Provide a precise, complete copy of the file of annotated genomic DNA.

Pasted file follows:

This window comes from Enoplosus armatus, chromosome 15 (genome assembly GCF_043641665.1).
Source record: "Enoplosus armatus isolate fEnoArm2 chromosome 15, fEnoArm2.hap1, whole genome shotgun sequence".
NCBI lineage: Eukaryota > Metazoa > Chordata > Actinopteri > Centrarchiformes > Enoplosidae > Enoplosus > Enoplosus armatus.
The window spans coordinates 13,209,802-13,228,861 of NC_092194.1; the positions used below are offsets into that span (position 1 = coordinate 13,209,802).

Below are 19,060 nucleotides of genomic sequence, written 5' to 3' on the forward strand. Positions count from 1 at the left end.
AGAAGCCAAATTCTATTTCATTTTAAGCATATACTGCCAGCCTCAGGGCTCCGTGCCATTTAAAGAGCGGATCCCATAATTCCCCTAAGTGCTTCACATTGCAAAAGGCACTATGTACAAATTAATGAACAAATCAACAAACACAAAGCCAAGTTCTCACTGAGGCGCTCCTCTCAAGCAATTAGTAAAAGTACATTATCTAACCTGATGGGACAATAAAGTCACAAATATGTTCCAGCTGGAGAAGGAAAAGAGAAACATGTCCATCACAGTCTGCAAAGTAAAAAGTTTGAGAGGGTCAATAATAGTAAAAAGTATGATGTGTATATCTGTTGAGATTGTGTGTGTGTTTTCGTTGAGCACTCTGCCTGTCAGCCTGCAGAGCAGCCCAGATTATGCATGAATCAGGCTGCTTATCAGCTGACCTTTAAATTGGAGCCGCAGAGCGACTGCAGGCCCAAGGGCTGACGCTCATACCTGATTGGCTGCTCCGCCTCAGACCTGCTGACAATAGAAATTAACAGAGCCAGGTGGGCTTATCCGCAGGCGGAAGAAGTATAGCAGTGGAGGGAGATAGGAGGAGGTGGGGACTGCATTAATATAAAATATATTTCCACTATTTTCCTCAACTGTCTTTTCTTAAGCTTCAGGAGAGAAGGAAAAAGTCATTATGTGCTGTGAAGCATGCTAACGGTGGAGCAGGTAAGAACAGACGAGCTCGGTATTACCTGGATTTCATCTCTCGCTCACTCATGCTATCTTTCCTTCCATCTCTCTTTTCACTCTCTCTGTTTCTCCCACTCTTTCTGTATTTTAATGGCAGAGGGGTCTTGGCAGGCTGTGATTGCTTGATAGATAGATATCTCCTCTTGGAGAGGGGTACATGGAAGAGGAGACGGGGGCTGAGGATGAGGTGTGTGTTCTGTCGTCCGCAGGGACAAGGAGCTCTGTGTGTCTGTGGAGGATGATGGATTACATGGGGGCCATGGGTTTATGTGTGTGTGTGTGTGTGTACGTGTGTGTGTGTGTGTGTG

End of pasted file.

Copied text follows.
This window comes from Enoplosus armatus, chromosome 15 (genome assembly GCF_043641665.1).
Source record: "Enoplosus armatus isolate fEnoArm2 chromosome 15, fEnoArm2.hap1, whole genome shotgun sequence".
NCBI lineage: Eukaryota > Metazoa > Chordata > Actinopteri > Centrarchiformes > Enoplosidae > Enoplosus > Enoplosus armatus.
The window spans coordinates 13,209,802-13,228,861 of NC_092194.1; the positions used below are offsets into that span (position 1 = coordinate 13,209,802).

Below are 19,060 nucleotides of genomic sequence, written 5' to 3' on the forward strand. Positions count from 1 at the left end.
AGAAGCCAAATTCTATTTCATTTTAAGCATATACTGCCAGCCTCAGGGCTCCGTGCCATTTAAAGAGCGGATCCCATAATTCCCCTAAGTGCTTCACATTGCAAAAGGCACTATGTACAAATTAATGAACAAATCAACAAACACAAAGCCAAGTTCTCACTGAGGCGCTCCTCTCAAGCAATTAGTAAAAGTACATTATCTAACCTGATGGGACAATAAAGTCACAAATATGTTCCAGCTGGAGAAGGAAAAGAGAAACATGTCCATCACAGTCTGCAAAGTAAAAAGTTTGAGAGGGTCAATAATAGTAAAAAGTATGATGTGTATATCTGTTGAGATTGTGTGTGTGTTTTCGTTGAGCACTCTGCCTGTCAGCCTGCAGAGCAGCCCAGATTATGCATGAATCAGGCTGCTTATCAGCTGACCTTTAAATTGGAGCCGCAGAGCGACTGCAGGCCCAAGGGCTGACGCTCATACCTGATTGGCTGCTCCGCCTCAGACCTGCTGACAATAGAAATTAACAGAGCCAGGTGGGCTTATCCGCAGGCGGAAGAAGTATAGCAGTGGAGGGAGATAGGAGGAGGTGGGGACTGCATTAATATAAAATATATTTCCACTATTTTCCTCAACTGTCTTTTCTTAAGCTTCAGGAGAGAAGGAAAAAGTCATTATGTGCTGTGAAGCATGCTAACGGTGGAGCAGGTAAGAACAGACGAGCTCGGTATTACCTGGATTTCATCTCTCGCTCACTCATGCTATCTTTCCTTCCATCTCTCTTTTCACTCTCTCTGTTTCTCCCACTCTTTCTGTATTTTAATGGCAGAGGGGTCTTGGCAGGCTGTGATTGCTTGATAGATAGATATCTCCTCTTGGAGAGGGGTACATGGAAGAGGAGACGGGGGCTGAGGATGAGGTGTGTGTTCTGTCGTCCGCAGGGACAAGGAGCTCTGTGTGTCTGTGGAGGATGATGGATTACATGGGGGCCATGGGTTTATGTGTGTGTGTGTGTGTGTACGTGTGTGTGTGTGTGTGTG